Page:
Write up on Qayaq construction

Builder’s Name

Skip Snaith



Name and source of boat design

"Iluraq";   Modified Y-K Delta qayaq after Dick Bunyun(via Zimmerly's "Hooper Bay Kayak Construction).

Type of construction and materials


Dimensions and finished weight

13' 4" LOA; 27" Beam; 14" Keel to deckridge, Midships. paddling weight, 32 lbs.

Date of first launch

July, 1998

Height & Weight of paddler

5' 7", 165 lbs

Typical paddling conditions ( eg. Open ocean, flat river, white water river, etc)

Ocean paddling, also creeks, lakes, sloughs, just about anywhere.

My comments on the boat’s performance: (as applicable to particular design: stability, speed, tracking, maneuverability, effects of wind and waves, load carrying capacity, general "feel" and overall seaworthiness)

Great boat, fast for it's size and a real load hauler, good secondary stability when light but "lively" until loaded. Much quicker and "sportier" than her dimensions (especially beam) would suggest. Tracking is good due to straight keel and sharp ends, which is necessary because they are customarily paddled with a single paddle, 2 strokes on one side, then switch. It's a fun way to go, but I use a double blade for  speed or distance. I made the cockpit somewhat lower than an original might have and a double blade (even at 8' length) works very well. I reduced the length to keep volume workable too, I'm not hauling seal carcasses around too much these days. The deep cockpit keeps you dry and out of inclement weather, Delta hunters would camp in their boats when they got weathered in.

The single paddle allows for "stealth" work and a wide variety of strokes. No drips either. I've used it for day trips and camping in the San Juans, and am really impressed with the Bering sea type, which many skinboat revivalists seem to think is too wide and deep. All I can say is, try it, you'll like it. When paddling, you feel as if you were a large Eider or Scaup duck, buoyant and salt-water adapted.

My comments on building the boat: (time, cost of materials, building tips, unusual techniques, recommended reading, etc.)

Longitudinals are yellow cedar, Lower bow was a fir root, stern assembly made up from straight grained yellow cedar stock. Some deck beams are grown fir, others are half-lapped from yellow cedar. Ribs are mainly willow, with about 5 "canoe style" oak ribs midships. The upper bow is from 3/8 Bruynzeel plywood (first use of PW in a skin boat for me, but a good application). Boat is lashed with #12 seine twine, but I used a long bronze carriage bolt to connect the lower bow, gunwale assembly. (Attention purists- Delta eskimos use screws or nails here, and elsewhere too). I used a long wedged-shaped gunwale block to connect the gunwales fore and aft instead of the "ears" the Dick Bunyun hewed into his. These are epoxy fastened. Covering is 8 0z nylon, with UA-75.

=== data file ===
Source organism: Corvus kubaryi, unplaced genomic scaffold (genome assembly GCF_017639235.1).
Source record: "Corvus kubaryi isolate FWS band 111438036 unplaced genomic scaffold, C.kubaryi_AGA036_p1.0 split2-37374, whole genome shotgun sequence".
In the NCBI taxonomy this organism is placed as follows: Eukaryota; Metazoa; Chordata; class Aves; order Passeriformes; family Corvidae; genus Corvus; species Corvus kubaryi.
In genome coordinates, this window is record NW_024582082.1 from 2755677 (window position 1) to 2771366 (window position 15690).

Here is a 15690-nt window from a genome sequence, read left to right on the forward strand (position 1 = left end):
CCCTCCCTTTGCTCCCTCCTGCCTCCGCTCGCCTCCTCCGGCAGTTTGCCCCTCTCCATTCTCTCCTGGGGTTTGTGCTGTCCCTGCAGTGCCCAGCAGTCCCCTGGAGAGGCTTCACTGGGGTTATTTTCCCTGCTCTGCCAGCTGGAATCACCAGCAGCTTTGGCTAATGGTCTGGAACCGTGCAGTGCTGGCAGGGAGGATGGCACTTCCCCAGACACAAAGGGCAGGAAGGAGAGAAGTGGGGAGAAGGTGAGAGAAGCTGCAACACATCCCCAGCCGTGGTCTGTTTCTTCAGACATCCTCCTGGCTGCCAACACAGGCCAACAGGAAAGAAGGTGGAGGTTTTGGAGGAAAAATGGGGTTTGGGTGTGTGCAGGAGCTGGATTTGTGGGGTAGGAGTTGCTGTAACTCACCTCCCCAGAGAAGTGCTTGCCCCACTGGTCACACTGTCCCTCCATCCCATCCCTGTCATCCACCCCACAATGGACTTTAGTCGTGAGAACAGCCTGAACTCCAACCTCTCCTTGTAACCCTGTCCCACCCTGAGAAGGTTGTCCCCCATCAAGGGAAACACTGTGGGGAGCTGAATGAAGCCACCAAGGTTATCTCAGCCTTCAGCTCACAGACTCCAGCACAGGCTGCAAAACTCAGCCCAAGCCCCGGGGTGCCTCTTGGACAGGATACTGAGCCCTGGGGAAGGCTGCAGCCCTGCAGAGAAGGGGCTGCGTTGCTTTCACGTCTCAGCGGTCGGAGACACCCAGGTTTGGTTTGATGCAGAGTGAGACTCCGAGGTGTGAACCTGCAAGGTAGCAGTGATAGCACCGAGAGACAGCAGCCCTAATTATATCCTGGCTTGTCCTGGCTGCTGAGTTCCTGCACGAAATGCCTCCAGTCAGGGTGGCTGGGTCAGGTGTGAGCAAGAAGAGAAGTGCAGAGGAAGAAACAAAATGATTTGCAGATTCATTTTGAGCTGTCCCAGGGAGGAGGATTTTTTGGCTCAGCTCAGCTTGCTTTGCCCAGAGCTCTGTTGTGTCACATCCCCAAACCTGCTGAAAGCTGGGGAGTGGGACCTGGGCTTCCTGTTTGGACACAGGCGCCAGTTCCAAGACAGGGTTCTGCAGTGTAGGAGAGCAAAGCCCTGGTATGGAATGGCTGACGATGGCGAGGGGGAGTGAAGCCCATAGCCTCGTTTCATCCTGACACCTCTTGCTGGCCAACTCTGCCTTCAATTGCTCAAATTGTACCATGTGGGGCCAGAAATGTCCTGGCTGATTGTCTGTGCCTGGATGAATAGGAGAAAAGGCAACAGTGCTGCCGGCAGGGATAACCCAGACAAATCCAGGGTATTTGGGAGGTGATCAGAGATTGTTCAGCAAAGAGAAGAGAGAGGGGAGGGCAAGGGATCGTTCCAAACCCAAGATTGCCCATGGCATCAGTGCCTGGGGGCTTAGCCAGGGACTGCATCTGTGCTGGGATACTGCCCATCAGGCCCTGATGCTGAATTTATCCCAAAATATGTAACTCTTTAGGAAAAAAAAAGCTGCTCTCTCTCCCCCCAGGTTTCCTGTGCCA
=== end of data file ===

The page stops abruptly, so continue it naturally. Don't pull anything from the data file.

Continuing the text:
These boats are very different than the Aleutian and Greenland types most builder are experienced with, so you may need to revamp your thinking a bit. At times it's a real head scratcher. Zimmerly's text gives you what you need. As mentioned above, there are some metal fasteners used, but not nearly as many as qayaq builders from the 40's on up employed in the delta.

I also experimented with making some of the normally grown parts out of straight-grained stock - Zimmerly shows this too, because some of these shapes are hard to come by, and I also was thinking ahead to possible qayaq building projects in the Delta with more modern materials. Several deck beams are half-lapped from 2x4's (yellow cedar), which is a really good way to do it. The stern post is half-lapped too ( a sort of "tee" section), and worked out well, although you need to think about how the keel attaches at the bottom. A small grown knee seems to work pretty well. Glueing up the lower bow assembly can be done but is less satisfactory than a grown piece if you can find one. Plywood for the upper bow makes a lot of sense, the area of the hand hold is delicate, and is broken on may old frames.

Deck rigging is essential on this boat, the traditional pattern of several straps across the deck fore and aft, and an open loop at the stern is superior to modern x patterns. Make a single paddle to go with the boat, or you will miss a lot of it's appeal.

The adz and crooked knife are really helpful tools when making this boat, more than other types I've tried. Zimmerly's paper is out of print, but well worth tracking down if you contemplate getting into this style of qayaq.